Amica Mutual Insurance Company | Phoenix Regional Office
10835 N 25th Ave, Suite 215 | Phoenix, AZ | 85029-3455
Voice: 888-892-6422 ext. 21675 | Fax: 602-944-3099

From: gene cohen
Subject: Comment / Question from the Amica.com website
Comments are related to:

Amica's Personal Insurance Products: auto, home, marine, or personal umbrella liability insurance

Comments:

My understanding is that homeowners' policies generally cover liability for the homeowners' dog(s) biting someone. My questions are: (i) Does Amica cover liability for dog biting; and (ii) if so, why would Amica not give a discount to homeowners such as me who do not own a dog? Thank you for your attention to this matter.

Outlook.com ... for Android and Apple Devices


Microsoft has launched Outlook.com, a new Web e-mail service touted as designed for "the next billion mailboxes." Partially a marketing exercise to create a new brand unencumbered by the established but oldHotmail, the Microsoft team was able to put 15 years of experience running and tweaking Hotmail into building a new Web mail system built from the ground up.
This is significant as Microsoft is loosened from the restrictions and kludge of what must be an ancient codebase. Starting from a completely clean slate, the company can focus on incorporating the best tried-and-tested features and tailored for the latest browsers.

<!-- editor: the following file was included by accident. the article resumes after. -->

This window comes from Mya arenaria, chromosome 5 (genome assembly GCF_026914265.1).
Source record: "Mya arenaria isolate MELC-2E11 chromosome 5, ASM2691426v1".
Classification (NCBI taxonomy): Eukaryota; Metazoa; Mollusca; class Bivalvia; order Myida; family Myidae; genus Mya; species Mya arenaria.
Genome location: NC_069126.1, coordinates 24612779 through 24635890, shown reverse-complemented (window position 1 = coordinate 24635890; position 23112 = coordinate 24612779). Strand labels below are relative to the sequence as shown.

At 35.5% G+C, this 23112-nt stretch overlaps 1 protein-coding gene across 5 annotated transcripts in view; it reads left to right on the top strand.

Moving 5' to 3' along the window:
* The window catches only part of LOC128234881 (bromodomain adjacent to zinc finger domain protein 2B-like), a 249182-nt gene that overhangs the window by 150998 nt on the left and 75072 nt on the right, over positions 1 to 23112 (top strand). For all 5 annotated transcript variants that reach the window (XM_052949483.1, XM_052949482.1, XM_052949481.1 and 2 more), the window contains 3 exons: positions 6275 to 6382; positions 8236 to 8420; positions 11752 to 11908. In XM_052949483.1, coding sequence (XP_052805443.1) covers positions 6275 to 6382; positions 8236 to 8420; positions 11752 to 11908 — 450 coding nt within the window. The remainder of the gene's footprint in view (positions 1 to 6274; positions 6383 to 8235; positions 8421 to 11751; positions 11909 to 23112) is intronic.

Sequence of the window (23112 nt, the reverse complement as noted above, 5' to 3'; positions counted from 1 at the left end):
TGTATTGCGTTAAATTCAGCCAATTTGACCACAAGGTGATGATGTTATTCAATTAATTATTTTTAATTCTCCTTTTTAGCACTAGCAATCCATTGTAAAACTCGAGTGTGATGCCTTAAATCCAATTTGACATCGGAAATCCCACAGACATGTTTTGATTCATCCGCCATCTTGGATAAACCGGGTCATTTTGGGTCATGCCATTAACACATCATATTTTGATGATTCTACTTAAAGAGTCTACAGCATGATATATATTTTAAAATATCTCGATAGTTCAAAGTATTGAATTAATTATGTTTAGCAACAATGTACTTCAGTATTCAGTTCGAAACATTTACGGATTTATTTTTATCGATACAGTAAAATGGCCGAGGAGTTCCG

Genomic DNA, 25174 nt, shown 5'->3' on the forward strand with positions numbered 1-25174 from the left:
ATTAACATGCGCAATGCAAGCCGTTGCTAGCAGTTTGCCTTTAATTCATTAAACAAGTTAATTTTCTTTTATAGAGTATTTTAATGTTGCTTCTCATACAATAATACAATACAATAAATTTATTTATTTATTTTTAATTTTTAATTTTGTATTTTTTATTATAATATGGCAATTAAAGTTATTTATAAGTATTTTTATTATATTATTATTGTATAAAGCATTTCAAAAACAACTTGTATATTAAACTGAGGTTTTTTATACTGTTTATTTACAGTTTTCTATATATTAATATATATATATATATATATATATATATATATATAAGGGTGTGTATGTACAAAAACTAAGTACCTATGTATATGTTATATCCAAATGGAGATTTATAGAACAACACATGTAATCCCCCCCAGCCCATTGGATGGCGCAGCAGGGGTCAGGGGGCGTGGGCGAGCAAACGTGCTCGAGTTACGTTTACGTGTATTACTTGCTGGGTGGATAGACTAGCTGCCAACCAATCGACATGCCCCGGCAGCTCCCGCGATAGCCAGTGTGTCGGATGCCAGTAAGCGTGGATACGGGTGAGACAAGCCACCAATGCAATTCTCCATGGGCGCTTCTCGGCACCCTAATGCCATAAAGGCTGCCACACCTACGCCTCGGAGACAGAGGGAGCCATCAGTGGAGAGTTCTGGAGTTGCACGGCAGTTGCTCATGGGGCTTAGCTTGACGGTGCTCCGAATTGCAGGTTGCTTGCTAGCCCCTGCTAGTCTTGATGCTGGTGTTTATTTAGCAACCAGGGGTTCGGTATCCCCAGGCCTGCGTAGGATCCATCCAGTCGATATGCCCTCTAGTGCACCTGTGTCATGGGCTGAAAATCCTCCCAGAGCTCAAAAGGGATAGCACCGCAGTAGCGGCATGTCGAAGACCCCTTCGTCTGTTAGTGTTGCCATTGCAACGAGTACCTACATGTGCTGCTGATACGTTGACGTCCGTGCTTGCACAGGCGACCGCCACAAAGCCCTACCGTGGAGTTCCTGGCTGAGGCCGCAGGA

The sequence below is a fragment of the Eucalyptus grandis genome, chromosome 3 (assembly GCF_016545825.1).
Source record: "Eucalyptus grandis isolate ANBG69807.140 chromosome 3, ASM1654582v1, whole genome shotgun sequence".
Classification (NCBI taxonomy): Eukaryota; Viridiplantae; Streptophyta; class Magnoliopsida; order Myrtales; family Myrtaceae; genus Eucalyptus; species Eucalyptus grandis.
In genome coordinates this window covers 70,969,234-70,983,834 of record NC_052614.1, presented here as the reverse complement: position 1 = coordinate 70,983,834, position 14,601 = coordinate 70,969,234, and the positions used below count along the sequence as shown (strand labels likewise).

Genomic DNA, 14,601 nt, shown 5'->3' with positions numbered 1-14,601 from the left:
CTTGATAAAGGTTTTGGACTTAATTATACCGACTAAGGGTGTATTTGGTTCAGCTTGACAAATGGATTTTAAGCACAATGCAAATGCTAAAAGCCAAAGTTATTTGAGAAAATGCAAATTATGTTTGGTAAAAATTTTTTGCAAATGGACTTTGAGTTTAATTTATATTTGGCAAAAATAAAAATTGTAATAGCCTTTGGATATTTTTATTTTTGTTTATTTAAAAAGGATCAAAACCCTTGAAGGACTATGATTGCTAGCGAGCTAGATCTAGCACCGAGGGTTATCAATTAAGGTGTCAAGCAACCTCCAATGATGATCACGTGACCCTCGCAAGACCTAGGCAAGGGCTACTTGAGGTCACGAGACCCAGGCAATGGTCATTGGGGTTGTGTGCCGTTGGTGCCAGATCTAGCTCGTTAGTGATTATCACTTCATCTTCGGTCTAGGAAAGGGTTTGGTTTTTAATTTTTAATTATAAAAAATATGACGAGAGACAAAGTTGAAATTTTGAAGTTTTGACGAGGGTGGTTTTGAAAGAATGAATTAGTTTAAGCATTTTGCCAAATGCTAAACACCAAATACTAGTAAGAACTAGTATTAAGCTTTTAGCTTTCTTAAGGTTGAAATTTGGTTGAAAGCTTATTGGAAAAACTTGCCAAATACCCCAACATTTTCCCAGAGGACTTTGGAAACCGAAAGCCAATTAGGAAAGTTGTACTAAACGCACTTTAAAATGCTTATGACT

Following in Gmail's footsteps, one of Outlook.com's features include a minimalist aesthetic that has 60 percent fewer pixels in the header, with 30 percent more messages visible in the inbox from the Webmail client. Perhaps more importantly, the service has no display advertisement while the search box is aligned to the left to further reduce space wastage.
Another feature that caught my attention was the full support for Exchange ActiveSync (EAS) found on Outlook.com. Previously, Android smartphone users who want to sync or back up their contact information with a cloud service will in all likelihood choose Gmail devices. Unfortunately, the ability to sync contact data with Gmail is conspicuously absent on the iOS platform.
The launch of iCloud filled this gap, but left the backup data inaccessible from non-iOS mobile platforms and the PC.
With its launch, Outlook.com has now become an alternative destination with which to sync contact information--and one that also sports a modern Webmail interface.

Sunday, August 12, 2012

Google Voice

Now anyone can sign up for Google Voice (until recently, there were limitations). When you do, you can designate your Google Voice number to be your cellphone number and there are many other options that did not used to exist.  With Google Voice, you can stop paying $20-30/month for texting, and have all your texting for free.

Queen of Versailles PS

Apparently, the subject of the movie did not care for the end product.